Even though Republicans control only one chamber of our bicameral federal legislature, Democrats have been blaming the “Republican Congress” for all manner of ills, including the failure to slow the rise of the oceans. Problem is is that while the Republican House passed a budget in its first 102 days, it has been 932 days since the Democratic Senate has passed a similar spending plan.
And although some Democrats and their allies in the mainstream media accuse Republicans alternatively of trying to sabotage the recovery or engaging in economic vandalism, the Republican House has passed several measures to spur job growth that the Democratic Senate has yet to take up–not to mention the numerous bills that Republicans in each chambers have introduced.
The latest Republican to so act has teamed up with a Democrat in hopes of winning support from that latter’s party leadership, you know, the guys who run the Senate, as Ed Morrissey reports:
On its face, the bill crafted by Senators Marco Rubio (R-FL) and Chris Coons (D-DE) looks modest enough. The aptly-named AGREE (American Growth, Recovery, Empowerment, and Entrepreneurship) Act takes parts of job-growth proposals from both sides of the aisle with wide bipartisan support and rolls them into one proposal. The two eliminated those components that create controversy, so that this Congress can act at least incrementally to improve the economic climate for job creators while larger reform efforts collide on Capitol Hill.
“Rubio and Coons,” Morrissey observes, “have basically challenged Harry Reid to get something accomplished — and that runs headlong into Barack Obama’s election strategy.” In his “column for The Fiscal Times,” the CPAC blogger of 2010 writes “that the entire notion of a do-nothing Congress is Obama’s best re-election argument”:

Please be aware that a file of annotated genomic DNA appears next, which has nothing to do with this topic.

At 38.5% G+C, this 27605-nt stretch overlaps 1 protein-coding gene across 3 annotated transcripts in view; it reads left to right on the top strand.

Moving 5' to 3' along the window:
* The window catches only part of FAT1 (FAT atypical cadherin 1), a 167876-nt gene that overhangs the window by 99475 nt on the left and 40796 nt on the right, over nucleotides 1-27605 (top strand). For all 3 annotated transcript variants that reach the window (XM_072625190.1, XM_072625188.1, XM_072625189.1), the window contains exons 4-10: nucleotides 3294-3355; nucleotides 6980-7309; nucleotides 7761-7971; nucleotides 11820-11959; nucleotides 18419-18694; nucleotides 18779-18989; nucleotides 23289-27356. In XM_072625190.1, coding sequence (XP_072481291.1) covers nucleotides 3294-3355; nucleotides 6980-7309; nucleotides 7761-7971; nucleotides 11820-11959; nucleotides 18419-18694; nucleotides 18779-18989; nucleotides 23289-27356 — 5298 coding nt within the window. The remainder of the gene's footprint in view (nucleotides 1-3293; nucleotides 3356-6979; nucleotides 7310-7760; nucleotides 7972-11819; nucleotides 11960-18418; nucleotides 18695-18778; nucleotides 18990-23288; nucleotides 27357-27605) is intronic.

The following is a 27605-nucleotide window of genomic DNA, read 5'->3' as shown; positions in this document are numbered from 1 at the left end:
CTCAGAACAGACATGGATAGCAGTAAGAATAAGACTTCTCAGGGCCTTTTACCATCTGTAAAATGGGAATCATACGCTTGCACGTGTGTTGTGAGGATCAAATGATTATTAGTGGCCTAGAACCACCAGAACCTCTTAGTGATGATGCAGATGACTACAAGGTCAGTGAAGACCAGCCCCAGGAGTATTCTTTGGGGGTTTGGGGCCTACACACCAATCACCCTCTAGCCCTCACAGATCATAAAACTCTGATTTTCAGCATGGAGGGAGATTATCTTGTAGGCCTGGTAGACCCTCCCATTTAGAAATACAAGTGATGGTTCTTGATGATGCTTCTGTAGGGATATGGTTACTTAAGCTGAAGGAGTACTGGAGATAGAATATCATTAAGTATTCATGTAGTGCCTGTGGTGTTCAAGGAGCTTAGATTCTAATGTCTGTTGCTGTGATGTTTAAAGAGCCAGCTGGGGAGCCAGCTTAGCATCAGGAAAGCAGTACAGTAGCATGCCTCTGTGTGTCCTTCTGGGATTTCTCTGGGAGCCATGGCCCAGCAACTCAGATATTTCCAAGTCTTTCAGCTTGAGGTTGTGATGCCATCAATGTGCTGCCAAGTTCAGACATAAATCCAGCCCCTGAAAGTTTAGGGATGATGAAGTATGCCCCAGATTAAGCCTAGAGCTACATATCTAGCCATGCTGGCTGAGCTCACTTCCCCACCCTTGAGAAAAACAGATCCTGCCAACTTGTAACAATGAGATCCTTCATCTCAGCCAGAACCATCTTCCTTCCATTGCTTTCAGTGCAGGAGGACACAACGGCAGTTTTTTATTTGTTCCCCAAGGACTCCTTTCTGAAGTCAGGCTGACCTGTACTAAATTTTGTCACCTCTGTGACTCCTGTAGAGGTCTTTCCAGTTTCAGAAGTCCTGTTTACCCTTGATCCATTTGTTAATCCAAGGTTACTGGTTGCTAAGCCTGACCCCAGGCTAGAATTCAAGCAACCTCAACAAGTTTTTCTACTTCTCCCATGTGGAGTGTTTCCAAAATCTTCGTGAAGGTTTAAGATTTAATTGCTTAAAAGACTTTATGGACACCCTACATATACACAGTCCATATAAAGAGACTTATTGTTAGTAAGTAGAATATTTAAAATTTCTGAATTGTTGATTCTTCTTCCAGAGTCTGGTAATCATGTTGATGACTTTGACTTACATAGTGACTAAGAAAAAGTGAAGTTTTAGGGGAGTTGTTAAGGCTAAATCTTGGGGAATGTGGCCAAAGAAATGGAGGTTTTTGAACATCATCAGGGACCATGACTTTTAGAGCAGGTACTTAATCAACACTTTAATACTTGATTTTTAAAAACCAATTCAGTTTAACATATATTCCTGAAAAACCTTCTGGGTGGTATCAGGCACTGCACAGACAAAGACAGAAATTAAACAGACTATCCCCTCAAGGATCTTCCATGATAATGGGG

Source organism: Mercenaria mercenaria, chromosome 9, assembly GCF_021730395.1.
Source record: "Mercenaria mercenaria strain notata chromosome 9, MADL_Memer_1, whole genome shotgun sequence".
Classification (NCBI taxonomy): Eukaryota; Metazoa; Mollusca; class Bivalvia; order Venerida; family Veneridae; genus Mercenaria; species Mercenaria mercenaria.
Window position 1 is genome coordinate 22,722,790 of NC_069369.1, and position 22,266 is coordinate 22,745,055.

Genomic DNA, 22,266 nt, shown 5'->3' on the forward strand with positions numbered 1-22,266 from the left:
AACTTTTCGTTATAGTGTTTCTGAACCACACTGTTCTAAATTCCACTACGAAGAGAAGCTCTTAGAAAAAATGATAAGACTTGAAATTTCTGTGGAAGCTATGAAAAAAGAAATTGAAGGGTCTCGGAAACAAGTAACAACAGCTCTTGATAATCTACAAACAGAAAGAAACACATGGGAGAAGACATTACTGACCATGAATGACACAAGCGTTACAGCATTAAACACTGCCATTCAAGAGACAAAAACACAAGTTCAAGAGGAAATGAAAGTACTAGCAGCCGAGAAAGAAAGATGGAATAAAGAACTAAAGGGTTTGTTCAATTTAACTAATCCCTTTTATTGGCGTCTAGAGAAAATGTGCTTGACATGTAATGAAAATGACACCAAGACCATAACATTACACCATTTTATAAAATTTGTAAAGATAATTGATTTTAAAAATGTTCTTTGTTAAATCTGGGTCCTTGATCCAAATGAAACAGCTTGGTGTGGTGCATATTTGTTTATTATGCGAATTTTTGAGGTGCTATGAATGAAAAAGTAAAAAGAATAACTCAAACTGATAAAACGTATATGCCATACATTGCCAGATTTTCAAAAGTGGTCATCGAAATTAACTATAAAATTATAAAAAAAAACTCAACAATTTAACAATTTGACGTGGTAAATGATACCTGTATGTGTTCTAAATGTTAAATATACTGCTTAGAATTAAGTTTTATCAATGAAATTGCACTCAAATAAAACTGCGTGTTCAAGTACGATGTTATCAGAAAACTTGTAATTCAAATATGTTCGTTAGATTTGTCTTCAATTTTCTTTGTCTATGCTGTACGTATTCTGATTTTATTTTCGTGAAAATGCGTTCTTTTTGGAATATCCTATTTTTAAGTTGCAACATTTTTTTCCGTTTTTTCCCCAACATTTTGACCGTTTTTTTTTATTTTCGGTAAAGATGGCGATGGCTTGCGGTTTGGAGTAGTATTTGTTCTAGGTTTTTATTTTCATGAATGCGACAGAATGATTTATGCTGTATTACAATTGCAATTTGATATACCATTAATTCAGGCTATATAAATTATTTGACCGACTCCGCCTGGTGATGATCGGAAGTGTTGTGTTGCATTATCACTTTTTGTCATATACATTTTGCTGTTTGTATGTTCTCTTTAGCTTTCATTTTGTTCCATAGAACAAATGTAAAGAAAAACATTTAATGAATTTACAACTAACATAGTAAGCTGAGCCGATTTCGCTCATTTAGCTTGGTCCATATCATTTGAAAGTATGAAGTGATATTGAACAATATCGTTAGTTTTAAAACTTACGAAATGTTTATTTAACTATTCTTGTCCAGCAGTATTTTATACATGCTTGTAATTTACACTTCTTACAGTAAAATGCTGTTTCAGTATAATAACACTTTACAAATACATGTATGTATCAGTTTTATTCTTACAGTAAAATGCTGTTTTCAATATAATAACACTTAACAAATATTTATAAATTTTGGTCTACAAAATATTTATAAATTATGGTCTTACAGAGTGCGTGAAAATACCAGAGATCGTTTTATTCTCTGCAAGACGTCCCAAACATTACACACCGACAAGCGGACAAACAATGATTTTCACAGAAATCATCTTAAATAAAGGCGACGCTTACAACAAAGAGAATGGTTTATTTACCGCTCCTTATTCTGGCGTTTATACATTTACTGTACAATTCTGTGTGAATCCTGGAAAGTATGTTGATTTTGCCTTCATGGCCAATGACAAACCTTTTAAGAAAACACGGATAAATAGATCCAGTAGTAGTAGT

It’s no secret that Barack Obama wants to position himself in the 2012 race as the man who can stand up to a “do-nothing Congress,” hoping to emulate Harry Truman’s surprise win in 1948. Majority Leader Harry Reid has stalled 15 House bills aimed at improving the environment for job creation as a way to protect Obama’s strategy and to force the House to accept the president’s second attempt at a stimulus package instead. The passage of the AGREE Act would undermine that strategy, as well as expose the partisan calculations of Obama’s jobs bill.
Kudos to Senators Rubio and Coons for putting together such a package. Just another piece of evidence showing the emptiness of a Democratic talking point. Wonder if the New York Times will take note of the Florida Republican’s efforts.